Potential screenings include: Stagecoach, Rebel Without a Cause, It Happened One Night, Little Caesar, Meet Me in St. Louis, The Best Years of Our Lives, Rope, Imitation of Life, Double Indemnity, The Reckless Moment, The Cheat, The Birth of a Nation, Baby Face, My Son John, and others. 0.5 course
|Fall 2020||2254F / 001||Online||J. Wlodarz||Syllabus|
2258F - Canadian Cinema: Documents, Storytelling, Experiments
Beginning in the silent period and extending into the twenty-first century, this course seeks to answer historical, cultural, ideological and aesthetic questions about Canadian cinema. We will explore how cinema has reflected the complex and unstable notion of Canada as a nation, focusing upon issues of representation as well as problems of production, distribution and exhibition as these are grounded in political economy. Additionally, we will consider the transnational flows between the Canadian film industry, Hollywood, and other global film industries through co-production and casting. Questions addressed include: What is the influence of the documentary tradition on Canadian cinema as a whole? Is there an innate division between Canadian “art” cinema and popular cinema? What are the relationships of First Nations, regional, diasporic and queer cinemas to a Canadian national cinema? Does Canadian cinema embody two linguistic, cultural and industrial “solitudes” or are there in fact a range of Canadian cinemas? How have history, immigration and economics shaped Canadian cinema? What roles can genre play in understanding Canadian cinema? How do gender, sexuality, race and class inflect the representation of Canadian nation on screen? 0.5 course
|Fall 2020||2258F / 001||Online||C. Gittings||Description & Texts|
3309F - Film and Popular Culture
In this course, we will contemplate the “dream of cinema” as it intersects with other forms of popular culture, like graphic novels, comic books, video games, and television. We will engage with a wide cinematic corpus (from silent cinema and the avant-garde to Hollywood cult classics, Canadian cyberpunk and contemporary techno-horror), and investigate how filmic texts engage with popular culture, using both film theory concepts and discussion of historical and technological contexts as our main research methods. Topics include media anxiety, horrors of mechanical reproducibility, cinema as virtual reality and imaginary travel, cinema's shifting role in a larger digital age and nostalgic views of nitrate and early pioneers. Films include Scorsese's Hugo, The Truman Show, Johnny Mnemonic, the J-Horror film Ring, and Spider-Man: Into the Spider-Verse. 0.5 course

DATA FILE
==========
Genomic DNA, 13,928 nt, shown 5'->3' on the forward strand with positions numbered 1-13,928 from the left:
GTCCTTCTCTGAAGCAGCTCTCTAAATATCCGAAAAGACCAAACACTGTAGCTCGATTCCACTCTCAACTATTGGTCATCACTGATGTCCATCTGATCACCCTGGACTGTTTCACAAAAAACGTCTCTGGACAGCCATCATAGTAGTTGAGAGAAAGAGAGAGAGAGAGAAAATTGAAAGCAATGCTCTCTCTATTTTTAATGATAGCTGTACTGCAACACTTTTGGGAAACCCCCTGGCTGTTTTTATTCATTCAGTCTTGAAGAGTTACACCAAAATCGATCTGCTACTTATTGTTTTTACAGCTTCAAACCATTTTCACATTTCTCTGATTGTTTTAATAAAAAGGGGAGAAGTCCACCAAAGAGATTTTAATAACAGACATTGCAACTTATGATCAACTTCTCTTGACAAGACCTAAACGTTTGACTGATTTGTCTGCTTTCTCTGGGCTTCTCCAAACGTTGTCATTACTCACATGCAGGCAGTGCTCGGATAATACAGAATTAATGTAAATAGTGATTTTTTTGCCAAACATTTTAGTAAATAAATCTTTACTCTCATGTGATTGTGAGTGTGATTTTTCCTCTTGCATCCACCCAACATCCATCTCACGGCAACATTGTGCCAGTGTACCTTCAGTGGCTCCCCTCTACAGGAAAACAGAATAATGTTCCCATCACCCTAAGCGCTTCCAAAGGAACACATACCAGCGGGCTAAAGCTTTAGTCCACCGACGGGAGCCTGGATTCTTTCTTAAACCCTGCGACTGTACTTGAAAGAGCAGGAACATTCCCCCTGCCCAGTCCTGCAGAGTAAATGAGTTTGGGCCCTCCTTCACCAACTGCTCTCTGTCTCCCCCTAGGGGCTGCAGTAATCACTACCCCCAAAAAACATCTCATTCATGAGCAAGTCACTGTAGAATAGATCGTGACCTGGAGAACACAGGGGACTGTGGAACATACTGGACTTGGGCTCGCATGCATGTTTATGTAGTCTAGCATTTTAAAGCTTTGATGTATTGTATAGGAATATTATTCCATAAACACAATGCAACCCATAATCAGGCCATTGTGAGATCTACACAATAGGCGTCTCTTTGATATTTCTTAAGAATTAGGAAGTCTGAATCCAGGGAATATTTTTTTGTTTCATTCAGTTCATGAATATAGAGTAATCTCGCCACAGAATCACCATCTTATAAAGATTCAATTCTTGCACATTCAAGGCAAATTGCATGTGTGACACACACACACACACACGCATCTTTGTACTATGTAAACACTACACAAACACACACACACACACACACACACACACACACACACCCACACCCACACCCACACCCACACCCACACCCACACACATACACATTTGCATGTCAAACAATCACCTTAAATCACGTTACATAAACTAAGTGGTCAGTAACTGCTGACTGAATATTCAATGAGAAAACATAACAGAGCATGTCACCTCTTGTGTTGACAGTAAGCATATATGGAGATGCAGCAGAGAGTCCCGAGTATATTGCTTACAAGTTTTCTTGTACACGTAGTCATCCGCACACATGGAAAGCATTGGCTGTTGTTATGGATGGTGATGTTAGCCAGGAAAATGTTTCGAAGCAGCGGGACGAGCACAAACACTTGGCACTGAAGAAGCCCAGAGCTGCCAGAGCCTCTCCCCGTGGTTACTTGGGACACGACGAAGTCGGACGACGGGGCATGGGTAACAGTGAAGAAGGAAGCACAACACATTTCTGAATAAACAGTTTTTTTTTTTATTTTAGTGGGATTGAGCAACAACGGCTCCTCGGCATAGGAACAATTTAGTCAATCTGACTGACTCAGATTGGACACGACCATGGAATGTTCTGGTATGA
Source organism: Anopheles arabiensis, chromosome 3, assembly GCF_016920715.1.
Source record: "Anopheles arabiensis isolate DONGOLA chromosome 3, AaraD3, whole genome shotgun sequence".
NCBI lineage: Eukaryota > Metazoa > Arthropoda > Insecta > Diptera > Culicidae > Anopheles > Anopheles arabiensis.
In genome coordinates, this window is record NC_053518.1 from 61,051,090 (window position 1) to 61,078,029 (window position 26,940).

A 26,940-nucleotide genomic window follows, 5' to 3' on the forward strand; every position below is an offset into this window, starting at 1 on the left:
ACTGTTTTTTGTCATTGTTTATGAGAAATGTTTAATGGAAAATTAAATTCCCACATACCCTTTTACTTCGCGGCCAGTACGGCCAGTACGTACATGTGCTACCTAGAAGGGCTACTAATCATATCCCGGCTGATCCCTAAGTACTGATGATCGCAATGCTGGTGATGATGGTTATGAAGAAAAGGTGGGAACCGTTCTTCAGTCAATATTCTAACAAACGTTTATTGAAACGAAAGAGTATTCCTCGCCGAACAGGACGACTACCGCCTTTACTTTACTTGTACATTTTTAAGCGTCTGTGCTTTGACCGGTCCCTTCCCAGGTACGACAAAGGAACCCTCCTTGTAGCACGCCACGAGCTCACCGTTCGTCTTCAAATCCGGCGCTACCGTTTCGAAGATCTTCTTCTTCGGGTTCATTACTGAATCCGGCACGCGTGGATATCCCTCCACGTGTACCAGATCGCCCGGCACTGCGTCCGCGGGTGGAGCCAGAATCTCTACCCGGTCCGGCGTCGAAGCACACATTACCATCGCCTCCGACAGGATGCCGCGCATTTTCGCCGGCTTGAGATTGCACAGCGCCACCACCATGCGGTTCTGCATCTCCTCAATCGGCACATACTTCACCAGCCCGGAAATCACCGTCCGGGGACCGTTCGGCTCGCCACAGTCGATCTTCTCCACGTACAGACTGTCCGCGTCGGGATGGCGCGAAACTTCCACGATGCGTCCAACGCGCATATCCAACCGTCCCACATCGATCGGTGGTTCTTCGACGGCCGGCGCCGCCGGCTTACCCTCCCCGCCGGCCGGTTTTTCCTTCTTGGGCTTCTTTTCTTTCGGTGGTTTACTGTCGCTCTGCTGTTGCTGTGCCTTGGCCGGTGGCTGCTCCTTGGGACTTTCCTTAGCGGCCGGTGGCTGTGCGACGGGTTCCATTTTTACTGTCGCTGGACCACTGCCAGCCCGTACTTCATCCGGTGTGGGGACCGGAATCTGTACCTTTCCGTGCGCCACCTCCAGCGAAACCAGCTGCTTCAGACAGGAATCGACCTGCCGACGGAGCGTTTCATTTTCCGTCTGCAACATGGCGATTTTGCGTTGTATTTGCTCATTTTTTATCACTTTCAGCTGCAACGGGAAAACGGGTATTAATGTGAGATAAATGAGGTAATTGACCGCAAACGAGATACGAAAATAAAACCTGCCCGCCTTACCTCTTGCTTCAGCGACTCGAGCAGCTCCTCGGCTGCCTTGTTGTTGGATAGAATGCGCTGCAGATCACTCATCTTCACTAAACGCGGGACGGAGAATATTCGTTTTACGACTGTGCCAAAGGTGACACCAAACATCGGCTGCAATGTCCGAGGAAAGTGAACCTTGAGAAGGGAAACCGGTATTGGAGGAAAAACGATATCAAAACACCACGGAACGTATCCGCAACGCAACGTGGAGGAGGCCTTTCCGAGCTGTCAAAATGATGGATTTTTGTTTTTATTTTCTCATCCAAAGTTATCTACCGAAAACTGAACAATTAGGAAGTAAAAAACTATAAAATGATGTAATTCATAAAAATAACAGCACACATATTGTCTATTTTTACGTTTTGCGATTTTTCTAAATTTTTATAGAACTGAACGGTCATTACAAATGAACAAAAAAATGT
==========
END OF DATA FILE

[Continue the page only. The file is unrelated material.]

|Fall 2020||3309F / 001||Online||J. Blankenship||Syllabus|
3312G - Special Topics in Film Studies: Art and Mass Media (cross-listed with AH 2662G)
Description tba. 0.5 course
|Winter 2021||3312G / 001||Online||C. Sprengler||Syllabus|
3330F - National and Transnational Cinemas
This course offers an in-depth examination of a specific national film culture or related group of cultures. The course may address the entire cinematic history of a specific nation-state, be narrowed by a historical period, mode or region within a national cinema, or extended across national borders. 0.5 course
|Fall 2020||3330F / 001||Online||C. Gittings||Description & Texts|
3335F - Contemporary German Cinema (cross-listed with German 3362F)
This course introduces students to Contemporary German Cinema after unification. Topics include the "Berlin School" and transnational film production, Ostalgie, European identity, migration, and historical memory. The relationship to the auteurism of post-war New German Cinema will also be examined. 0.5 course
|Fall 2020||3335F / 001||Online||J. Blankenship||Syllabus|
3352G - Queer Cinema: Before Stonewall—Queer Cinema and American Culture from WWII to Gay Liberation (cross-listed with Women's Studies 3357G)
Although the Stonewall rebellion has long served as a foundational moment in the history of gay liberation and queer visibility, its iconicity tends to overshadow the crucial transformations of queer identity, community, culture, and politics that took place in the U.S. and abroad from WWII to that fateful summer night in 1969. For not only did the postwar era witness the development of queer urban spaces and homophile political groups, but it also marked a significant expansion of queer visibility in literature, theater, and cinema. Examining the conventions and the gradual undoing of what Vito Russo famously called “the celluloid closet,” this course will explore key shifts in queer representation in American cinema of the postwar era. We will analyze the queer typology (sad young men, dangerous dykes, queer killers, etc.) of a variety of Hollywood genres (horror, noir, melodrama) as well as the often subversive work of figures like Tennessee Williams, Carson McCullers, and Alfred Hitchcock in the context of Cold War homophobia and gender normativity. We will then frame the eventual breakdown of Production Code restrictions on “sexual perversion” in relation to the development of queer alternatives via avant-garde, underground, and documentary cinema. The final section of the course will concentrate on a group of films from the Stonewall era that will allow us to grapple with the aesthetic, cultural, and political consequences of the shift from silence and oppression to an era of presumed liberation. What’s gained—and perhaps lost—for queer subjects in the transition from invisibility to visibility, from subculture to mainstream, and how has this key historical moment shaped our contemporary notions of queer culture and identity?